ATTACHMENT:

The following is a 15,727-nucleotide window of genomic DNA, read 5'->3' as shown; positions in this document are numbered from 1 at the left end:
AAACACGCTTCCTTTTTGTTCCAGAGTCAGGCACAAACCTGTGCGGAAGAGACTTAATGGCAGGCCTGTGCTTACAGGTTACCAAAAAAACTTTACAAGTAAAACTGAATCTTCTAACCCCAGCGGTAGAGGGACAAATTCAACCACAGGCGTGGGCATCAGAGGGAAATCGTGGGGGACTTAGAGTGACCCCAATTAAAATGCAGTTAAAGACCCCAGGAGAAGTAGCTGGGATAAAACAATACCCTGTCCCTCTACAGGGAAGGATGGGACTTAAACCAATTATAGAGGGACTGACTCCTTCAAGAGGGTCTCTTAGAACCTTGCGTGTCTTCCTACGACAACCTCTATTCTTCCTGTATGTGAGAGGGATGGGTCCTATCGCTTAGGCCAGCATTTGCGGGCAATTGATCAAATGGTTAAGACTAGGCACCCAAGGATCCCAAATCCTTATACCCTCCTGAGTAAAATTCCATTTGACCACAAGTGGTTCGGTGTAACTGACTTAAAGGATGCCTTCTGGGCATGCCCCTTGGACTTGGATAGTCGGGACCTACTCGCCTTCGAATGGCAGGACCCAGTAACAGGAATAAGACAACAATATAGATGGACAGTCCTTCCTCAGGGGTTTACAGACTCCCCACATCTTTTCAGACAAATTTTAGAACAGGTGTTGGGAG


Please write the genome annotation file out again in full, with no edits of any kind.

The following is a 15,727-nucleotide window of genomic DNA, read 5'->3' as shown; positions in this document are numbered from 1 at the left end:
AAACACGCTTCCTTTTTGTTCCAGAGTCAGGCACAAACCTGTGCGGAAGAGACTTAATGGCAGGCCTGTGCTTACAGGTTACCAAAAAAACTTTACAAGTAAAACTGAATCTTCTAACCCCAGCGGTAGAGGGACAAATTCAACCACAGGCGTGGGCATCAGAGGGAAATCGTGGGGGACTTAGAGTGACCCCAATTAAAATGCAGTTAAAGACCCCAGGAGAAGTAGCTGGGATAAAACAATACCCTGTCCCTCTACAGGGAAGGATGGGACTTAAACCAATTATAGAGGGACTGACTCCTTCAAGAGGGTCTCTTAGAACCTTGCGTGTCTTCCTACGACAACCTCTATTCTTCCTGTATGTGAGAGGGATGGGTCCTATCGCTTAGGCCAGCATTTGCGGGCAATTGATCAAATGGTTAAGACTAGGCACCCAAGGATCCCAAATCCTTATACCCTCCTGAGTAAAATTCCATTTGACCACAAGTGGTTCGGTGTAACTGACTTAAAGGATGCCTTCTGGGCATGCCCCTTGGACTTGGATAGTCGGGACCTACTCGCCTTCGAATGGCAGGACCCAGTAACAGGAATAAGACAACAATATAGATGGACAGTCCTTCCTCAGGGGTTTACAGACTCCCCACATCTTTTCAGACAAATTTTAGAACAGGTGTTGGGAG